Marijuana Strain Reviews

Why Colorado Tokers Love Mandarin Temple

Celebrate the hash gods with help from Mandarin Temple.
Celebrate the hash gods with help from Mandarin Temple. Herbert Fuego
I'm probably never going to learn how to speak Mandarin unless our future Chinese overlords say so, but I've been smoking a ton of it lately. Mandarin Cookies, Mandarin Sunset and Mandarin Dreams have all been in season at dispensaries for the better part of three years now, and there's no sign of them departing any time soon. There have been a couple of additions to the family from the same breeder that gave us all the other Mandarin varieties, but the new kids have yet to be knighted.

Colorado's Ethos Genetics is responsible for the orange crush so many Denver dispensaries are under, crossing Herijuana and Orange Skunk that birthed Mandarin Sunset, then taking off commercially with Mandarin Cookies. Our latest citrus deity is a cross of Mandarin Sunset and Temple Kush, another Ethos creation. Mandarin Temple isn't very orange, though, instead taking after Temple Kush's background of OG Kush, Sour Diesel, Afghani and Purple Thai. While that might disappoint someone expecting the sweet orange burst from Mandarin Sunset and Mandarin Cookies, I'll happily accept this black sheep's hash qualities and dependable high.

Mandarin Cookies' ability to combine Florida oranges with heavy resin is more distinguishable than sturdy evening effects and flavors from decades past, but the fuddy-duddy in me prefers the way Mandarin Temple always hits the same. It's my glass of whiskey after work, giving me a short rush that numbs stress and increases intrigue before chipping away at my energy. The juiced-up approach toward Eastern Kush varieties is like watching a well-made period piece, giving me all the clothes, cars and music from the ’50s in clearer visuals and sound.

Mandarin Temple won't ever be Mandarin Cookies in terms of widespread notoriety, but the strain's current popularity among wholesale growers and its modern boost on older cannabis characteristics give it a bright chance to stick around. Just don't expect any orange on the tastebuds, or you'll be seeing red.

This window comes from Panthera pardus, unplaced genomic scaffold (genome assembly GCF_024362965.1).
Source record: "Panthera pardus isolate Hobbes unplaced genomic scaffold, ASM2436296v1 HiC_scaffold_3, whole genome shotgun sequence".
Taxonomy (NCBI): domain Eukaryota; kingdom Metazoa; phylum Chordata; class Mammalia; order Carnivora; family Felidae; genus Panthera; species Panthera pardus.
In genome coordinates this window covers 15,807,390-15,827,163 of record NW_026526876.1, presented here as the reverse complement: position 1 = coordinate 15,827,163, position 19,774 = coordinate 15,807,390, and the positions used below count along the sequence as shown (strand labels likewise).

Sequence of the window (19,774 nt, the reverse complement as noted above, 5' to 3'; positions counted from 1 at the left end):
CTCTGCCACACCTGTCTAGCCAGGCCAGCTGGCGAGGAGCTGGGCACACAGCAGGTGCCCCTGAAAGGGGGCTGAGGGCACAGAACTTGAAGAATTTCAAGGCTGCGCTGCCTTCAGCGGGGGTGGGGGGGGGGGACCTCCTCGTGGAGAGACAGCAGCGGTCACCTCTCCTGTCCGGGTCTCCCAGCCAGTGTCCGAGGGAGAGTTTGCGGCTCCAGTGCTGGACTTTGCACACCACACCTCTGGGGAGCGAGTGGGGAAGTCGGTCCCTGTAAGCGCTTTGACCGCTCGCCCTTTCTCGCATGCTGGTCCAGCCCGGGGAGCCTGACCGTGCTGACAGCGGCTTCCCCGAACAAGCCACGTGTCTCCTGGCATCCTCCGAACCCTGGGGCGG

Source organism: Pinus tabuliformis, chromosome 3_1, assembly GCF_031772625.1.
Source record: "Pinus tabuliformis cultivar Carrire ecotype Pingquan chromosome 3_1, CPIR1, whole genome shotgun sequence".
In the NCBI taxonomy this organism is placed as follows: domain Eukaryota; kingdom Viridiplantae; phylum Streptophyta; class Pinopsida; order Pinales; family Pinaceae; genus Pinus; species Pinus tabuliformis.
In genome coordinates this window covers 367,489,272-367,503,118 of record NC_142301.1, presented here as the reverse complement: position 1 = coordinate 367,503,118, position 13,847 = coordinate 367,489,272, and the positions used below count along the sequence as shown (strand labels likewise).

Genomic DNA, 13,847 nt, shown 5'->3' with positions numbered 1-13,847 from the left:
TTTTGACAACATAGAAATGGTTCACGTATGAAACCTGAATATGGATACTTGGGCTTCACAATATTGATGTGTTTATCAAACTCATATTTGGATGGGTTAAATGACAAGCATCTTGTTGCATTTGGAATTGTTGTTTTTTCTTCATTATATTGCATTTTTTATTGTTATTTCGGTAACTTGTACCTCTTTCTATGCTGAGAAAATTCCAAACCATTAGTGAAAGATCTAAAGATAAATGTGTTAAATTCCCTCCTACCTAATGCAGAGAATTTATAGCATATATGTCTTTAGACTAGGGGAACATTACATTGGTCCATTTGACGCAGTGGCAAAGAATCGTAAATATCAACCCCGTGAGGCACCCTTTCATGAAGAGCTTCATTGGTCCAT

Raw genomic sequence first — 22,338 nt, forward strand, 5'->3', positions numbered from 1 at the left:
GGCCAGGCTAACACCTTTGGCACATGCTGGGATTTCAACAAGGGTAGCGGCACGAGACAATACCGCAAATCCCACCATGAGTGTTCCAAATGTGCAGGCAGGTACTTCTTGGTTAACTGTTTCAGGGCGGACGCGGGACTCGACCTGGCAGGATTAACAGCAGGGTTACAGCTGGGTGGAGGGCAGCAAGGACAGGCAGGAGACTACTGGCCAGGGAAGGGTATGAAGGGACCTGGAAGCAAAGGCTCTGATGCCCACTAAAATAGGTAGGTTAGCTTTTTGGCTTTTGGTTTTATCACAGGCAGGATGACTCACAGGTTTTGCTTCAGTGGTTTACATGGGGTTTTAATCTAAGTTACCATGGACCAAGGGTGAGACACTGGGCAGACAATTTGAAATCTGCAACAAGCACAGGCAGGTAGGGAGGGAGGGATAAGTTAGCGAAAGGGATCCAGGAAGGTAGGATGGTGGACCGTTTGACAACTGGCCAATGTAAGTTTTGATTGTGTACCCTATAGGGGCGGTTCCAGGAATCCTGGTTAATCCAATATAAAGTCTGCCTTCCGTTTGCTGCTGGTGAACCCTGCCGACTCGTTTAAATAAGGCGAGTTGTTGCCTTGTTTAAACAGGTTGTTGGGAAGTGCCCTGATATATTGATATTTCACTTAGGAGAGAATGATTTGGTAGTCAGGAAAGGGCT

Looks: Like other Mandarin strains, Mandarin Temple has bright-green calyxes and a decent amount of pistils. However, the strain's dense bud structure, healthy trichome coverage and dark-purple sugar leaves give it more of an indica look with good bag appeal.

Smell: Mandarin Temple's orange characteristics are surprisingly tame. Instead, the strain pushes out classic hash aromas like vanilla and soil up front, similar to Temple Kush, with hints of roses and citrus zest playing backup.

Flavor: Earthy and floral all the way, with subtle hints of vanilla, pine and gas along for the ride, Mandarin Temple is a clear reflection of the old-school smell. There are virtually no hints of orange or citrus.

Effects: Most users report Mandarin Temple being somewhere in the middle on the hybrid scale, and I'm inclined to agree after weeks of testing it out, but I still keep it for after 5 p.m. The first hour is like the apex after an espresso, keeping me enthusiastic and wired, but with an extra level of interest. Rarely straying into unfocused territory, the productive launch gently declines into physical relaxation, and there's no going back once you get there.

Where to find it: Callie's Cannabis Shoppe, Cookies, the Herbal Center, Higher Grade, High West Cannabis, LivWell, Rocky Mountain Cannabis, Simply Pure, Solace Meds, Star Buds, Trenchtown and Unity Road have all been spotted with Mandarin Temple. Trenchtown's cut is grown in-house, while wholesale cultivators Dutch Botanicals, Outlaw Cannabis and Super Farm supply most of the Mandarin Temple around Denver. Trenchtown's version is a solid choice at the price point, but Outlaw's take on the strain hits all the notes in taste, smell and potency, providing a Kush-flavored descent from sunset to bedtime.

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Herbert Fuego is the resident stoner at Westword, ready to answer all your marijuana questions.
Contact: Herbert Fuego